Puppies put everything in their mouths, so always have a toy on hand to show them what is a more appropriate item to chew. Included in that statement of “puppies putting everything in their mouths” are hands! Nips from those razor-like puppy teeth are awful. You can learn more about bite inhibition here: https://www.ckc.ca/en/The-Dish/September-2018/Puppy-Nipping

Always, always, always crate train! For the sake of your puppy, for the sake of your property, for the sake of your sanity.  Puppies need a safe spot to call their own, to rest and restore. A crate provides precisely that. Learn more about crate training here: 
https://www.ckc.ca/en/The-Dish/August-2018/Creating-Crate-Success
 
Now get some sleep. Nobody makes great decisions on 2 hours of sleep. The first few nights with a puppy are the hardest. The pup is used to sleeping in a puppy pile with his littermates and now is all alone. If a puppy kept me up at night, I would bring the crate or exercise pen into my bedroom. The comfort of hearing humans nearby usually helps. If your plan is to have your dog eventually sleep elsewhere in the house, you can move the crate or pen a foot a day towards that destination.

It's essential to take note of small wins when training a puppy. Keep a little journal (use the note pad on your smartphone). Mark down how many accidents the puppy has per day and how many times he wakes up in the night, and then look back in a few weeks. Eventually, you will notice major improvements, be proud of how far the two of you have gone, and will be motivated to continue.

Don't forget to reach out to other puppy and dog owners. A fantastic place to meet other puppy owners is a puppy kindergarten class. A class like this will socialize your pup and teach them good manners that will make owning your dog way more enjoyable. You'll also get to hear stories of stress and success from others. Plus, you'll have a dog training expert there to advise you on any behavioural worries. Ask your dog's breeder and veterinarian, and even the employees at your local pet supply store for recommendations for a good puppy class.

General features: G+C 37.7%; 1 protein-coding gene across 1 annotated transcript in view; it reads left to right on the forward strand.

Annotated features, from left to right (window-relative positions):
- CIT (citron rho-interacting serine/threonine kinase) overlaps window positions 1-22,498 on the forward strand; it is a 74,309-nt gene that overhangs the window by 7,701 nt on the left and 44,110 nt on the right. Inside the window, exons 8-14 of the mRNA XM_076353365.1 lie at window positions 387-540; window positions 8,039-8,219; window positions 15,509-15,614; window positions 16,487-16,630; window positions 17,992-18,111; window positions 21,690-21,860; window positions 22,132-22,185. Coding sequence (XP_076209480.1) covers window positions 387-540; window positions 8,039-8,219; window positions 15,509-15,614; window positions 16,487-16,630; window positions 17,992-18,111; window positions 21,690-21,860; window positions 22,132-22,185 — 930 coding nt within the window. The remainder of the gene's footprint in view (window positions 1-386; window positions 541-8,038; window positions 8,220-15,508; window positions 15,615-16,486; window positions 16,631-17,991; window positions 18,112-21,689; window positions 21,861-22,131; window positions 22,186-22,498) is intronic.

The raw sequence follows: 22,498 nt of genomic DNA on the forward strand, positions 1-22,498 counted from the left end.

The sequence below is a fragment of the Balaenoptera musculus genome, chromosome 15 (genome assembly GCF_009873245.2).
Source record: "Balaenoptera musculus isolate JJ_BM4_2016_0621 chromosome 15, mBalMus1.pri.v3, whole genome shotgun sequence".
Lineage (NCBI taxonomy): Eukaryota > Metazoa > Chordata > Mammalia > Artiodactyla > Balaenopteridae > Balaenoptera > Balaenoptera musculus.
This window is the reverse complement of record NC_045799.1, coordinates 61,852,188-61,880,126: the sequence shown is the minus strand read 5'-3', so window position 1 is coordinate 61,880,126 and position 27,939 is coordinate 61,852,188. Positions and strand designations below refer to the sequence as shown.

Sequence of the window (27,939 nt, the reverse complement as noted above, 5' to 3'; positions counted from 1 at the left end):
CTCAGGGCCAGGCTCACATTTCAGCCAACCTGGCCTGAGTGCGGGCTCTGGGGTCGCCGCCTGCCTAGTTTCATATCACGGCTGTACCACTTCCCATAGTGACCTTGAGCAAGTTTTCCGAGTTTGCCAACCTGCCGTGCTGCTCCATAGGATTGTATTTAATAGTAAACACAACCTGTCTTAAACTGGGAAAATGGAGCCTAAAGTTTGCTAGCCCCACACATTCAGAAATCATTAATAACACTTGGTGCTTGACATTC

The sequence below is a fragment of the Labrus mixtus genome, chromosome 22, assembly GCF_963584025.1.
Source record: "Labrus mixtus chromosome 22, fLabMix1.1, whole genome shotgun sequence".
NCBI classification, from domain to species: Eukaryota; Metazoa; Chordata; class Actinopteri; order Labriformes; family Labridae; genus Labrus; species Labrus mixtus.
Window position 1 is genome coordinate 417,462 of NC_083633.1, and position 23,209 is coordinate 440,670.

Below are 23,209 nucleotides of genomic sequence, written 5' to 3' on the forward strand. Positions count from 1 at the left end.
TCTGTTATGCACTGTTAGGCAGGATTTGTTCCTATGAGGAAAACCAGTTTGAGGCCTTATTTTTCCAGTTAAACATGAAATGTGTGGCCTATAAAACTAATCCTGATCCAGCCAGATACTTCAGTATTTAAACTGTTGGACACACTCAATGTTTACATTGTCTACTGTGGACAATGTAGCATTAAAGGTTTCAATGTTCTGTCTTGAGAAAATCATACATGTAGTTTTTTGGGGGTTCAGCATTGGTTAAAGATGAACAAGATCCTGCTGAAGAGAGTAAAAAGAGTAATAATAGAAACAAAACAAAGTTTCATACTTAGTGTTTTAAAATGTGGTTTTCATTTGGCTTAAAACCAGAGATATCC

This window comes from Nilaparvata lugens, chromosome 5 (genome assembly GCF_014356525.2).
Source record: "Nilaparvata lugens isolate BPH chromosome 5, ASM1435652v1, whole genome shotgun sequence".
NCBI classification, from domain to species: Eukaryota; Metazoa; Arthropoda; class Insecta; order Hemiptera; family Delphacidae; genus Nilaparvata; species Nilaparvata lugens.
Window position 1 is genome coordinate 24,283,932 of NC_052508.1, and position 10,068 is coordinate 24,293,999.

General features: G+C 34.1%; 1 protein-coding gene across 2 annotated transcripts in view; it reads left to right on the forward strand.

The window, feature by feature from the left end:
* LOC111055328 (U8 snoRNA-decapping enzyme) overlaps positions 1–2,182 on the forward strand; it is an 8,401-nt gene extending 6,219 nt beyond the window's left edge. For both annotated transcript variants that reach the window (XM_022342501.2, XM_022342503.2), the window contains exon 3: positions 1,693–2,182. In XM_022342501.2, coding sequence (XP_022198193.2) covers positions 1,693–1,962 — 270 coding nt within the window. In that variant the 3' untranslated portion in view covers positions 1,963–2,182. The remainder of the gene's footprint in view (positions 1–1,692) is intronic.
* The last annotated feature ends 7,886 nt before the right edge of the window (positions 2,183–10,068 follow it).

Another great part about enrolling in a puppy class is that you might spark a friendship with another puppy owner and arrange backyard or park dates where you can "talk dog" and let the puppies burn off some energy while playing.
 
Owning a puppy gets easier day by day. As you adjust to having a puppy, they adjust to living with you. Puppy training requires many withdrawals from your patience bank. Have patience with both your new puppy and yourself. Keep consistent, keep on schedule, always praise good behaviour, and redirect not-so-good behaviour. Know that your feelings aren't unheard of, and many experience Puppy Blues. Reach out for support and know that soon your puppy will be a dog and a joy to share your life with.
 
Please note that I am not a mental health professional. This blog is simply written to help new dog owners who are feeling overwhelmed with their new responsibility. If feelings of despair, hopelessness, or panic consume you, please talk as soon as possible with a professional.

The opinions expressed by authors on the Canadian Kennel Club Blog and those providing comments are theirs alone, and do not reflect the opinions of the Canadian Kennel Club or any of its employees.

Les opinions et les commentaires exprimés dans le blogue du Club Canin Canadien sont ceux des auteurs et ils ne reflètent pas les opinions du Club Canin Canadien ni de ses employés.

Author InformationInformation sur l’auteur

Ian Lynch

Ian Lynch


Ian Lynch is a comedian, on-air personality and Canadian Kennel Club member.